A team of ornithologists from the United States, Colombia and Denmark has described six new cryptic species in the rufous antpitta (Grallaria rufula) complex from montane forests of South America.
The rufous antpitta complex is a group of passerine birds that includes three species — the Muisca antpitta (Grallaria rufula), the bicolored antpitta (Grallaria rufocinerea) and the chestnut antpitta (Grallaria blakei) — and numerous subspecies.
These birds inhabit humid montane forests and borders of the Andes from northern Colombia and adjacent Venezuela to central Bolivia.
Their tawny to cinnamon-colored plumages are generally uniform, featuring subtle variation in hue and saturation across their range.
In contrast to their conservative plumage, substantial song differences occur among geographically isolated populations.
“In the final decades of the 20th century, field workers began to record vocalizations of rufous antpittas, noting substantial structural and tonal differences among populations,” said Dr. Morton Isler of Smithsonian Institution and colleagues.
“Since that time, it has been generally recognized that multiple species are involved.”
In the new study, the researchers carried out a taxonomic revision of the rufous antpitta complex based on geographic variation in songs supported by patterns of plumage coloration and by genetic variation.
They identified 16 distinct populations, including seven populations previously described as subspecies and, remarkably, six new species.
The newly-identified antpitta species are listed below:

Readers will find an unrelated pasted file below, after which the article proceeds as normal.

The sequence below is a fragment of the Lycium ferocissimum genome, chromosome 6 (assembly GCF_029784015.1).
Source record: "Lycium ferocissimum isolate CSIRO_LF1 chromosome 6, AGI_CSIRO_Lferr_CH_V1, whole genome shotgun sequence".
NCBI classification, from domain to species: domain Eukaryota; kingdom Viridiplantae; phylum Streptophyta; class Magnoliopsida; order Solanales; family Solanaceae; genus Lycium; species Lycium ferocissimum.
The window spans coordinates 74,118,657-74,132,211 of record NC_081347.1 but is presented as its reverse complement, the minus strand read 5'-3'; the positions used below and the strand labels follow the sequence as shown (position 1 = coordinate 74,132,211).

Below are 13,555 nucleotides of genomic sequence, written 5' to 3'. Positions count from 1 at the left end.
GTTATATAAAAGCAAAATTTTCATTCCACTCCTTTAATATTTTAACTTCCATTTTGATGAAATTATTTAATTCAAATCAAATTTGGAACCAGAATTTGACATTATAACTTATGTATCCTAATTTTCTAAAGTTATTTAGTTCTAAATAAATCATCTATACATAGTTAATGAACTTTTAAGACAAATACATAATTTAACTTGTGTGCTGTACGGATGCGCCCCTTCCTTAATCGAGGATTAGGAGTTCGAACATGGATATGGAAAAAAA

(i) the Chami antpitta (Grallaria alvarezi), endemic to Colombia in Western Andes from Paramillo, northwestern Antioquia, south to northwestern Cauca;
(ii) the Graves’s antpitta (Grallaria gravesi), endemic to Peru on east Andean slope in Amazonas and San Martín south and east of the Río Marañón, south to Huánuco north of Río Huallaga;
(iii) the O’Neill’s antpitta (Grallaria oneilli), occurs on the East Andean slope in Huánuco and Pasco, Peru, south of the Río Huallaga and north of the Río Perené;
(iv) the Oxapampa antpitta (Grallaria centralis), endemic to Peru on east Andean slope from Huánuco south of the Río Huallaga through Pasco to Junín west of the Río Ene and north of the Río Mantaro;
(v) the Ayacucho antpitta (Grallaria ayacuchensis), endemic to Peru on east Andean slope in Ayacucho west of the Río Apurímac between the Río Mantaro and Río Pampas;
(vi) the Puno antpitta (Grallaria sinaensis), occurs in the Department of Puno, Peru, and extreme western La Paz, Bolivia.
The scientists elevated six subspecies to species rank: the Junín antpitta (Grallaria obscura), the Urubamba antpitta (Grallaria occabambae), the Bolivian antpitta (Grallaria cochabambae), the Perijá antpitta (Grallaria saltuensis), the Sierra Nevada antpitta (Grallaria spatiator) and the Cajamarca antpitta (Grallaria cajamarcae).
They described a new subspecies within one newly-elevated species: Grallaria occabambae marcapatensis.
They also resurrected a currently synonymized subspecies, the equatorial antpitta (Grallaria saturate), elevating it to species rank.
“Finding this large number of unrecognized species in this complex was not a total surprise given that other wide-ranging Andean species with conserved plumage (e.g. species in the genus Scytalopus) have proven to be composed of multiple species,” the authors said.
Morton L. Isler et al. 2020. Taxonomic evaluation of the Grallaria rufula (Rufous Antpitta) complex (Aves: Passeriformes: Grallariidae) distinguishes sixteen species. Zootaxa 4817 (1): 001-074; doi: 10.11646/zootaxa.4817.1.1